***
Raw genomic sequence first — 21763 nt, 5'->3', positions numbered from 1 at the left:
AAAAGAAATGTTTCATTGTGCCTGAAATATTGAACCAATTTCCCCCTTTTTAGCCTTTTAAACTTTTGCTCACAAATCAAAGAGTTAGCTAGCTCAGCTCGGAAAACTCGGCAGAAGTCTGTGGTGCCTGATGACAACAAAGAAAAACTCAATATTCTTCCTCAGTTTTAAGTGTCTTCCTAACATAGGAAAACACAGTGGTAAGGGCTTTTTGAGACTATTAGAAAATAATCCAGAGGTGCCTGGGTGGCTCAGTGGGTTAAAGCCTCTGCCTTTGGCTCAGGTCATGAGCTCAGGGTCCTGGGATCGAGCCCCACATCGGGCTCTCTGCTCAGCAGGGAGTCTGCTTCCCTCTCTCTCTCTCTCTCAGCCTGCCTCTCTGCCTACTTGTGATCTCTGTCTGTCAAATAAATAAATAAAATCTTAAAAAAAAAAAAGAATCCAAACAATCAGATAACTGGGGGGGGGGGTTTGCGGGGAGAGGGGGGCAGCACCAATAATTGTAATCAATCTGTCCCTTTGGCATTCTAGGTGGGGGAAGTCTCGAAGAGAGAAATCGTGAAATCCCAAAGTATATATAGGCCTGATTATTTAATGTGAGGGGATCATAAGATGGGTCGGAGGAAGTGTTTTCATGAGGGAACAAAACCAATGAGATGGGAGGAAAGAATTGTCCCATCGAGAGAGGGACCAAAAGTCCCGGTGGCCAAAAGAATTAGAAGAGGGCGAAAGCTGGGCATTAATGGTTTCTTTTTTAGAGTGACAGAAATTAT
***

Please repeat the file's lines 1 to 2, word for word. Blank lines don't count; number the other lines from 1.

Raw genomic sequence first — 21763 nt, 5'->3', positions numbered from 1 at the left:
AAAAGAAATGTTTCATTGTGCCTGAAATATTGAACCAATTTCCCCCTTTTTAGCCTTTTAAACTTTTGCTCACAAATCAAAGAGTTAGCTAGCTCAGCTCGGAAAACTCGGCAGAAGTCTGTGGTGCCTGATGACAACAAAGAAAAACTCAATATTCTTCCTCAGTTTTAAGTGTCTTCCTAACATAGGAAAACACAGTGGTAAGGGCTTTTTGAGACTATTAGAAAATAATCCAGAGGTGCCTGGGTGGCTCAGTGGGTTAAAGCCTCTGCCTTTGGCTCAGGTCATGAGCTCAGGGTCCTGGGATCGAGCCCCACATCGGGCTCTCTGCTCAGCAGGGAGTCTGCTTCCCTCTCTCTCTCTCTCTCAGCCTGCCTCTCTGCCTACTTGTGATCTCTGTCTGTCAAATAAATAAATAAAATCTTAAAAAAAAAAAAGAATCCAAACAATCAGATAACTGGGGGGGGGGGTTTGCGGGGAGAGGGGGGCAGCACCAATAATTGTAATCAATCTGTCCCTTTGGCATTCTAGGTGGGGGAAGTCTCGAAGAGAGAAATCGTGAAATCCCAAAGTATATATAGGCCTGATTATTTAATGTGAGGGGATCATAAGATGGGTCGGAGGAAGTGTTTTCATGAGGGAACAAAACCAATGAGATGGGAGGAAAGAATTGTCCCATCGAGAGAGGGACCAAAAGTCCCGGTGGCCAAAAGAATTAGAAGAGGGCGAAAGCTGGGCATTAATGGTTTCTTTTTTAGAGTGACAGAAATTAT